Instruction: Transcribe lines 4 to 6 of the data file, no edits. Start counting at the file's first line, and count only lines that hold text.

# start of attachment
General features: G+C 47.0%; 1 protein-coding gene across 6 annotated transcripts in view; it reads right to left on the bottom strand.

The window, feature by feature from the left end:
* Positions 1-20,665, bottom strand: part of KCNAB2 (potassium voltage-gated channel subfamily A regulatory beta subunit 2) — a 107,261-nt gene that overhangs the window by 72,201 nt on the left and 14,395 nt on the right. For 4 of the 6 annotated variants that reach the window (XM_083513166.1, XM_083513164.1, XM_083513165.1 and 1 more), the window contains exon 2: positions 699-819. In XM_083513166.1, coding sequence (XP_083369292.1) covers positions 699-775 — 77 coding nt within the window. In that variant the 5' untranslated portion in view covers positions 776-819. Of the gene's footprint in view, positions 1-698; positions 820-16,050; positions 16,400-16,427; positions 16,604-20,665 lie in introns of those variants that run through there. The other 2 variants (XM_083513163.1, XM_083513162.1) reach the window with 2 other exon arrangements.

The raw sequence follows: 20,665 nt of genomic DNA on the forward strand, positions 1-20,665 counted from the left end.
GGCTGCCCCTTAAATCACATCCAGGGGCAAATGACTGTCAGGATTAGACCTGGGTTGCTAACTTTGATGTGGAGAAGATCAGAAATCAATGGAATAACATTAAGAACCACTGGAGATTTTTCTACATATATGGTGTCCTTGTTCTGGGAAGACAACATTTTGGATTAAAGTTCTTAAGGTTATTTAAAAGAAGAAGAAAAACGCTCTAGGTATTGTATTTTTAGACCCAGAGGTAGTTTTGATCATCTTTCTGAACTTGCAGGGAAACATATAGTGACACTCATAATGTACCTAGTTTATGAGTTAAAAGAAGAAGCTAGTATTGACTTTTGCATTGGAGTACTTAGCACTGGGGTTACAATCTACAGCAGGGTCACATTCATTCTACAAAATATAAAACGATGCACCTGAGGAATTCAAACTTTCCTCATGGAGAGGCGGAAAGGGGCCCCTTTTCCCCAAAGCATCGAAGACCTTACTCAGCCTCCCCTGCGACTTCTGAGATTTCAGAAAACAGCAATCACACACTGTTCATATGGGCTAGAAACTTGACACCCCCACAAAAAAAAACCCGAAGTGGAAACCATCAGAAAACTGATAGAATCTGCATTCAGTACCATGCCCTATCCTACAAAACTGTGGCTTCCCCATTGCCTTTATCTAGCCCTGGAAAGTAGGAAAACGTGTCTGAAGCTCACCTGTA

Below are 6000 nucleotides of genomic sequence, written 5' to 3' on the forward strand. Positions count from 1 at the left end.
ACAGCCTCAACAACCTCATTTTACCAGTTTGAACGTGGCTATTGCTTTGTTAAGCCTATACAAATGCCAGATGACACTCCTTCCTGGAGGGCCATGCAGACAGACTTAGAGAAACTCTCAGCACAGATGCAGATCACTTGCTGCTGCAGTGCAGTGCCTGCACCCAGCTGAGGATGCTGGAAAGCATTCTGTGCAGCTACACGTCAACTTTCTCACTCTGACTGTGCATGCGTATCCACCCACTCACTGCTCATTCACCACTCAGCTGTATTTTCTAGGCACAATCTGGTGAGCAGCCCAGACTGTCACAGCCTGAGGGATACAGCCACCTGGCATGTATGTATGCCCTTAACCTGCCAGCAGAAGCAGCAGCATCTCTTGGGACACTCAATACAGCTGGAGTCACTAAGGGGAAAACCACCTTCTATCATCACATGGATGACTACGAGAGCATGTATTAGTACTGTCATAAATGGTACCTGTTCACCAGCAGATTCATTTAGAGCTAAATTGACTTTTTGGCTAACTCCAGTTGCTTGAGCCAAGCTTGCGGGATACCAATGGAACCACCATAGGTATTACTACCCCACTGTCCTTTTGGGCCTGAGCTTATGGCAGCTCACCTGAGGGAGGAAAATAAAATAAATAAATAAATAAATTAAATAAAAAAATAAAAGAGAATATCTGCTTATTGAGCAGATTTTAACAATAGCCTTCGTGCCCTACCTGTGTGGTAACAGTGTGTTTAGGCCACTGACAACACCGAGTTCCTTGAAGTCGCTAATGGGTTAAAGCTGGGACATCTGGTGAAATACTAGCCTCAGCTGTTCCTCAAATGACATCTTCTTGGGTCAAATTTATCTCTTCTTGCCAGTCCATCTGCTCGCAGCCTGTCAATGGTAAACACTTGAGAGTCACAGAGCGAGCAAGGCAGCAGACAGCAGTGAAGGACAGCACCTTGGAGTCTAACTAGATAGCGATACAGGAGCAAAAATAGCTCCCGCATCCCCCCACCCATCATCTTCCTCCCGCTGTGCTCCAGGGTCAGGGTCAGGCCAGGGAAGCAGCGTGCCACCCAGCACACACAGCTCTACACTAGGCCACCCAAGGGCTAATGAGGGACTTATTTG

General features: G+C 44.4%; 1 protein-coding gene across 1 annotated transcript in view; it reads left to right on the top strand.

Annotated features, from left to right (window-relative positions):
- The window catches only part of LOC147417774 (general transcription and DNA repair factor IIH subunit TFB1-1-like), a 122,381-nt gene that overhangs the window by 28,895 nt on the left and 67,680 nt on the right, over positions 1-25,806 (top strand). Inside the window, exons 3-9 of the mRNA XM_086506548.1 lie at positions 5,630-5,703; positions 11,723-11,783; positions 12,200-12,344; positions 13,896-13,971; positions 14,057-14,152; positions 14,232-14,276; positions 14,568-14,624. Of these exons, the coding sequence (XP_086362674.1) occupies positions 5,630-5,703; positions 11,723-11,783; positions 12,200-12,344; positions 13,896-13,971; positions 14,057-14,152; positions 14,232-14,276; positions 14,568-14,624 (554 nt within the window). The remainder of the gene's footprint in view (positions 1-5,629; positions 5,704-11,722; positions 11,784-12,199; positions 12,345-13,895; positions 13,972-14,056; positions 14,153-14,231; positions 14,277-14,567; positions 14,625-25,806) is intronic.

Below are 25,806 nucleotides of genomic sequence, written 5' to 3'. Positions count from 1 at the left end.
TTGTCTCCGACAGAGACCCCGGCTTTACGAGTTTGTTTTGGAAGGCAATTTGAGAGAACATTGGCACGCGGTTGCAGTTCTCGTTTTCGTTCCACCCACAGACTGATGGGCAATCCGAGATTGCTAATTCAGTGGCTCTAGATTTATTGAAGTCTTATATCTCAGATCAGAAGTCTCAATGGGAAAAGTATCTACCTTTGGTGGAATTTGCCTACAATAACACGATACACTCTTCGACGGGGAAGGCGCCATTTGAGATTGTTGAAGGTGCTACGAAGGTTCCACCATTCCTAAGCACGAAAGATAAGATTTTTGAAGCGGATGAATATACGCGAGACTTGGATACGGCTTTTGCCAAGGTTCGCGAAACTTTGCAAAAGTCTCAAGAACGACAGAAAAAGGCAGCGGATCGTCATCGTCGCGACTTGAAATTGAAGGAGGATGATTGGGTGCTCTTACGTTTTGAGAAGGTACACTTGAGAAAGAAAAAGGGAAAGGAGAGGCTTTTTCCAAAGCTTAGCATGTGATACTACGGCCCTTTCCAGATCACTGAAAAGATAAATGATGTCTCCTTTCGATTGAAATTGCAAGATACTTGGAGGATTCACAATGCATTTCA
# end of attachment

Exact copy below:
The raw sequence follows: 20,665 nt of genomic DNA on the forward strand, positions 1-20,665 counted from the left end.
GGCTGCCCCTTAAATCACATCCAGGGGCAAATGACTGTCAGGATTAGACCTGGGTTGCTAACTTTGATGTGGAGAAGATCAGAAATCAATGGAATAACATTAAGAACCACTGGAGATTTTTCTACATATATGGTGTCCTTGTTCTGGGAAGACAACATTTTGGATTAAAGTTCTTAAGGTTATTTAAAAGAAGAAGAAAAACGCTCTAGGTATTGTATTTTTAGACCCAGAGGTAGTTTTGATCATCTTTCTGAACTTGCAGGGAAACATATAGTGACACTCATAATGTACCTAGTTTATGAGTTAAAAGAAGAAGCTAGTATTGACTTTTGCATTGGAGTACTTAGCACTGGGGTTACAATCTACAGCAGGGTCACATTCATTCTACAAAATATAAAACGATGCACCTGAGGAATTCAAACTTTCCTCATGGAGAGGCGGAAAGGGGCCCCTTTTCCCCAAAGCATCGAAGACCTTACTCAGCCTCCCCTGCGACTTCTGAGATTTCAGAAAACAGCAATCACACACTGTTCATATGGGCTAGAAACTTGACACCCCCACAAAAAAAAACCCGAAGTGGAAACCATCAGAAAACTGATAGAATCTGCATTCAGTACCATGCCCTATCCTACAAAACTGTGGCTTCCCCATTGCCTTTATCTAGCCCTGGAAAGTAGGAAAACGTGTCTGAAGCTCACCTGTA

Below are 6000 nucleotides of genomic sequence, written 5' to 3' on the forward strand. Positions count from 1 at the left end.